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Child Work Child Labour Hazardous HazardousChild LabourChild LabourWorst Forms ofWorst Forms of Child Labour Child Labour
Child WorkPositive participation of children in economic activity, not detrimentalBeneficial work, strengthens or encourages child dev.Allows normal schooling, leisure activities & resting.According to the C138 Recommendation ILO, this kind of light work is permitted from the age of 12 years.
Child LabourChild labor as defined by the ILOAll children between 5-11 years of age who are economically activeChildren between 12-14 years of age who work in an economic activity for 14 or more hours per week.It is detrimental to the child’s education, social, physical and mental development
Hazardous Child LabourExposes toPhysical, Psychological or Sexual AbuseHazardous Substances & TemperaturesUnderground, Under water, Dangerous Heights & in Confined Spaces;Dangerous Machinery, & Tools - Heavy LoadsLong Hours –During the NightConfined to the premises of the employer.
Worst Forms of Child Labour • Commercial Sexual Exploitation of children • Slavery or economic activity in slave-like conditions • Prostitution • Children used by adults to commit crime • Pornography • Trafficking
Gender AspectsMost child labour surveys have excluded non-economic activities such as:Household Chores & Child Care of SiblingsFACT: so much time is spent on household chores, that it can jeopardize the education & health, in similar ways as economic work doesExcluding of non-economic activities results in an underestimation of the incidence of girl child labour,
Gender AspectsResponse to these concerns: a Resolution was adopted at the 18th Intl Conference for Labour Statisticians, in Dec 2008.RecommendationsTo measure unpaid household services in children’s productive activities. &To consider effect on a child’s education when determining what constitutes long hours (ILO 2009).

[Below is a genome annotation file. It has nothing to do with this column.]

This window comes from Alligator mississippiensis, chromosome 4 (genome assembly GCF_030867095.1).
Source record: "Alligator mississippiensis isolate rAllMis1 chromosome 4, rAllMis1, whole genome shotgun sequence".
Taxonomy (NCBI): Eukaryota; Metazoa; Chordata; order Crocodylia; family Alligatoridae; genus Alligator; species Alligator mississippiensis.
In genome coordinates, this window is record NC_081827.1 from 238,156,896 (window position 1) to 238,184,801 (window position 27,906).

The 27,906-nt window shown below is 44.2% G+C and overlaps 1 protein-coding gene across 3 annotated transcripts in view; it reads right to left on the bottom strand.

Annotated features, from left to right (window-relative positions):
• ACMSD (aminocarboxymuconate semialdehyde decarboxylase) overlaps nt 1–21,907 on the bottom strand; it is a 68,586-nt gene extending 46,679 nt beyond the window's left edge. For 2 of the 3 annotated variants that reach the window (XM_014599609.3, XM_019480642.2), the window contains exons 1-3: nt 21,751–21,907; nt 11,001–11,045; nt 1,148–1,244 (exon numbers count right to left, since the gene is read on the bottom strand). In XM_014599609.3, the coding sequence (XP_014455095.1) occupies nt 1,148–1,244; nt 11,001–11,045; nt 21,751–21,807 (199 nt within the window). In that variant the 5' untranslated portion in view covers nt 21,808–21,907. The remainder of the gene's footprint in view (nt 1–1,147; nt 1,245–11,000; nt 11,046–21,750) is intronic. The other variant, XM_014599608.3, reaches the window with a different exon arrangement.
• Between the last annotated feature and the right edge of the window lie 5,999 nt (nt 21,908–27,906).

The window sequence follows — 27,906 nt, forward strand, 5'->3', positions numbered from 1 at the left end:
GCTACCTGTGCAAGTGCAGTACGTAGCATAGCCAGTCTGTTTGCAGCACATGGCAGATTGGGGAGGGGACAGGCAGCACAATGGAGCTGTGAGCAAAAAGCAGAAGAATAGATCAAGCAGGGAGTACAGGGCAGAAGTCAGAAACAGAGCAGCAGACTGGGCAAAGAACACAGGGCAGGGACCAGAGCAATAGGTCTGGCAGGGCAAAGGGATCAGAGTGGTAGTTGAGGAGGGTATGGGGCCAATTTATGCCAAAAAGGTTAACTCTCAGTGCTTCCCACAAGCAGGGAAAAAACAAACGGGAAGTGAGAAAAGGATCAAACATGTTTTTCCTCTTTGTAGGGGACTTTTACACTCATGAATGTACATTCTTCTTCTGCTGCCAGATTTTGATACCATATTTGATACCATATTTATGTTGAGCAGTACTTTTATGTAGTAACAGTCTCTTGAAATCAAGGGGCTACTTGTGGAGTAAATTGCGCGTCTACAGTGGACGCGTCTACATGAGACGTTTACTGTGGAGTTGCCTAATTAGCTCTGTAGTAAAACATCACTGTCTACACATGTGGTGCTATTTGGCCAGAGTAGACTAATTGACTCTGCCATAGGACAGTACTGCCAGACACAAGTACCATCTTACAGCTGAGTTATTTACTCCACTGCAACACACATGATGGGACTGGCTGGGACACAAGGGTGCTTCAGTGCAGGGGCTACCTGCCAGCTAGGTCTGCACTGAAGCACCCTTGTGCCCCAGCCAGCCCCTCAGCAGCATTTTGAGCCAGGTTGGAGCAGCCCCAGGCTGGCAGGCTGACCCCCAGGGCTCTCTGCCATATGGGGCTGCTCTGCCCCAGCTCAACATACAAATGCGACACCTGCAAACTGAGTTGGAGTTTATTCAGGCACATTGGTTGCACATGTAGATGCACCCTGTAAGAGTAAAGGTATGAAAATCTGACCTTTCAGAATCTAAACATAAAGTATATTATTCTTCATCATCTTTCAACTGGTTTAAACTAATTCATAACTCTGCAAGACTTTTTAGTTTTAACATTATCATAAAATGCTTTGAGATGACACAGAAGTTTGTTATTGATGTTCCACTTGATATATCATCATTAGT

PreventionThe Ultimate Objective should be of Preventing Child LabourSiblings of working children that are not yet working,Children not yet working but at high-risk of engaging in exploitative work.Children below the age of 12
High Risk SituationsPovertyOut of schoolAt risk of drop outChildren with disabilitiesOrphaned ChildrenDisplaced and RefugeesChildren of unemployed parentsNo access to basic health and education servicesParental Neglect 13
How to Prevent1. Target vulnerable children2. Target prospective employers, parents /guardians3. MOUs and agreements with employers on minimum age4. Programme Interventions Education Health Livelihoods Social Protection etc.
Stages of Phasing Out Stage Two Stage Two Partial Partial Withdrawal Withdrawal Stage One -- Stage One Initial Initial Stage Three Stage Three withdrawal withdrawal • Converted • Converted to ‘Child to ‘Child Full Full The Child The Child • Reduction • Reduction Work’ from Work’ from Withdrawal Withdrawal doesn’t doesn’t in work in work ‘Child work hours ‘Child • Removal • Removal work hours Labour’ Labour’ from CL from CL anymore anymore • Removal of • Removal of hazards hazards from work – from work – children now children now work under work under safer safer
Phasing OutProgressive elimination through a social assistance packageEducation,Livelihoods,Vocational trainingSocial Protection (Safety Nets).
RemovalReliable data on the nature and magnitude of the child labour problem is essential for the purpose of the removal and rehabilitation of child labourers.to establish priorities,to determine the target groups for priority action,to set clear objectives,to draw up realistic programmes andto measure progress.Constraint: Birth registration records not available??
RehabilitationRemoval without adequate rehabilitation strategies may result in high risk for the child:More hazardous or clandestine conditionsWhole range of supportive measures; Education, training, livelihoods, Case Management are requiredSometimes Counseling, Legal Aid & Police Protection
Child Labour MonitoringDetermine the presence of children in child labourDetermine the forms of child labour and risksVerification of school attendance of withdrawn childrenVerification of work improvements on the work sitesTracking system to track children who have been withdrawnCase management as and when requiredInternal Monitoring: by employers to identify, remove and prevent child labour andExternal monitoring: by independent 3rd party
Group WorkGroup A. PolicyGroup B. Advocacy CampaignGroup C. Project InterventionsGroup D. Good Practices (HRD and CL)Group E. CLM